My 1 year old Darwin Carpet Python on the other hand, is very happy to sit in his hide or under his basking lamp for the entire day. If I didn't take him out for exercise, he'd be happy doing very little at all!

I brought home my first Antaresia hatchling one week ago, and I can already tell by the way he's scooting curiously around his click clack tub that he's going to be spicy - as a breeder of these little guys, what quirks do you enjoy about them? Are they are curious and active (and as bad at climbing) as womas? I can find plenty of research online about husbandry, feeding, growth etc, but it's much harder to find objective information on snake personalities. ;)
 

Sdaji

Almost Legendary
APS Veteran
Trusted Seller
I totally agree with Sdaji - I have a 2 year old Woma who just has endless curiosity, a big desire to explore and totally unjustified confidence, which I suspect is due to her um, being a bit of a moron as you put it hahah. This often ends up with her in comical places and situation. She comes out to free roam the house almost every day for a couple of hours, and she always watches when you're doing something. She also frequently knocks things over, climbs surfaces that can't actually support her weight and has even learned recently that if she tries hard enough, she can climb onto the kitchen bench. Very big 'personality'.

My 1 year old Darwin Carpet Python on the other hand, is very happy to sit in his hide or under his basking lamp for the entire day. If I didn't take him out for exercise, he'd be happy doing very little at all!

I brought home my first Antaresia hatchling one week ago, and I can already tell by the way he's scooting curiously around his click clack tub that he's going to be spicy - as a breeder of these little guys, what quirks do you enjoy about them? Are they are curious and active (and as bad at climbing) as womas? I can find plenty of research online about husbandry, feeding, growth etc, but it's much harder to find objective information on snake personalities. ;)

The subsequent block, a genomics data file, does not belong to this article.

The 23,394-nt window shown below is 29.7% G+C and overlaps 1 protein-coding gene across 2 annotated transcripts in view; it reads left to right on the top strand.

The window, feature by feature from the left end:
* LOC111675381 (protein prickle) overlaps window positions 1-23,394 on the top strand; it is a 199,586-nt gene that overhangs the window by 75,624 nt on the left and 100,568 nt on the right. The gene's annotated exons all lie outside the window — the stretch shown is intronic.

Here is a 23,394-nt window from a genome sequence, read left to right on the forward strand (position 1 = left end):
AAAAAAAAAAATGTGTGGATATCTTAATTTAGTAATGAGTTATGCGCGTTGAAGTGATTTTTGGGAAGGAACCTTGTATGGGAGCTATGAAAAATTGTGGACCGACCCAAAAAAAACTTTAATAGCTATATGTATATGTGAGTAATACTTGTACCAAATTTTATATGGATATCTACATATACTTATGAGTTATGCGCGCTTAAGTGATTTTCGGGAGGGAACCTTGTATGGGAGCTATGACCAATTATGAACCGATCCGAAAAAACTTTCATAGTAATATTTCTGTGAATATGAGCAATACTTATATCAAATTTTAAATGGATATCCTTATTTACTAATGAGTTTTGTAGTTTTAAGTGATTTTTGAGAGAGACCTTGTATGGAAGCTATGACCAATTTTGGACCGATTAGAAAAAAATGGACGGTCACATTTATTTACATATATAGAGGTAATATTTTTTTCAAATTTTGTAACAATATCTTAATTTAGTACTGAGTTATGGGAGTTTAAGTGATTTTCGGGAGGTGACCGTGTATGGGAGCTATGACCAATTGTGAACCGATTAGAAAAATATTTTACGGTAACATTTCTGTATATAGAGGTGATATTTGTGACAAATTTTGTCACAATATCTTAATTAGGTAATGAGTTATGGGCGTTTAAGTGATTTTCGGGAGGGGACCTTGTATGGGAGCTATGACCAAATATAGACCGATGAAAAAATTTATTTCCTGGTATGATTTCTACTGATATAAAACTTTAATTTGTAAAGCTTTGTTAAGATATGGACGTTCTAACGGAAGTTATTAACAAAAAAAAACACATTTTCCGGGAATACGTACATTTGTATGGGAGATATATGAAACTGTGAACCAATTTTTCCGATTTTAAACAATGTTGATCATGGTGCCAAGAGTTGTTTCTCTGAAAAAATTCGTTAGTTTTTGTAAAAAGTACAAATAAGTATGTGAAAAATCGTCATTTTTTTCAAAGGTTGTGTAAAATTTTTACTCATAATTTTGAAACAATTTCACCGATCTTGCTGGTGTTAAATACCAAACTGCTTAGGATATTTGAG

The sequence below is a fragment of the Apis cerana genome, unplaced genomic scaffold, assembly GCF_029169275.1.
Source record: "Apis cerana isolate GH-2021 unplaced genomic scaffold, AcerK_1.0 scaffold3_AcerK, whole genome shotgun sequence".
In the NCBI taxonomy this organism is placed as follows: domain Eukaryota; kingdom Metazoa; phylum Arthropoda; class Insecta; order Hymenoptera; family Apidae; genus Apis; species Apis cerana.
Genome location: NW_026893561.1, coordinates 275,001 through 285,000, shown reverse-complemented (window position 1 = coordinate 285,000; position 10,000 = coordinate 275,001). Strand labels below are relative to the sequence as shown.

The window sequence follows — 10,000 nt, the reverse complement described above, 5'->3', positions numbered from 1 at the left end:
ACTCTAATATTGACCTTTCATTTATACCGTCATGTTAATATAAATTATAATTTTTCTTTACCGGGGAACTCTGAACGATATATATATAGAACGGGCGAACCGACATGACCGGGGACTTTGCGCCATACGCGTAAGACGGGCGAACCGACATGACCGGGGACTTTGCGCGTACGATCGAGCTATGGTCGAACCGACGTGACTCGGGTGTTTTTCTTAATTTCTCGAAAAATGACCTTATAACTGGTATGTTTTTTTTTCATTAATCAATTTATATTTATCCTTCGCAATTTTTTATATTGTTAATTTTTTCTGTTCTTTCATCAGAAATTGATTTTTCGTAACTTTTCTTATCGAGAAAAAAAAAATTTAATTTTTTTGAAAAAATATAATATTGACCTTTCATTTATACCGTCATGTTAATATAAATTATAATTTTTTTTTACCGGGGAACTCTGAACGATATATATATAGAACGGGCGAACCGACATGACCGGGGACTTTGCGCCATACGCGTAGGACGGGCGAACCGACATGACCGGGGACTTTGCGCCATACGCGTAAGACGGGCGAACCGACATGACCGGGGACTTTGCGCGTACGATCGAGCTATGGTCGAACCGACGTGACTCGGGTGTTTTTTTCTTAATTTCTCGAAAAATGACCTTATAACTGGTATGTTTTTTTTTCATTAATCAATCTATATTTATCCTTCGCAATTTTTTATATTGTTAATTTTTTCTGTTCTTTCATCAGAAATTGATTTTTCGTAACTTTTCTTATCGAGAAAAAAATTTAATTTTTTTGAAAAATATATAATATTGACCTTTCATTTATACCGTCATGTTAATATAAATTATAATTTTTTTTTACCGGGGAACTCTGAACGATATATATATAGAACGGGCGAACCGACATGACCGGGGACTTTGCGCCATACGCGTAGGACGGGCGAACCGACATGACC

You're unlikely to ever find objective information about snake characters. It's 90% people who have one or two snakes and raving about whatever species they happen to have being the best in the world, 9% anthropomorphosisms where people vividly imagine the snake is doing and thinking things it never could or would, and 1% everything else.

Individual Antaresia may have their quirks but overall I'd just say they have very raw python characters, a sort of pythonic enthusiasm sort of similar to what you'll find in things like Retics, but especially impressive because it's packed into a small package. Antaresia are better climbers than Aspidites, but even more arboreal pythons like Carpets are prone to falling clumsily while climbing. But then again, Australian pythons don't get more dull than Carpets (even if Aspidites are more stupid!).

After working with Ball Pythons abroad, which are surely the worst characters among the world's pythons, I sort of don't mind Carpets and will be happy if I never again have the misfortune of having to deal with a Ball.
 

Flaviemys purvisi

Very Well-Known Member
Trusted Seller
If we're talking purely Australian snakes I'd have to go with scrub pyrhons.... most personality of ANY snakes worldwide.... cobras.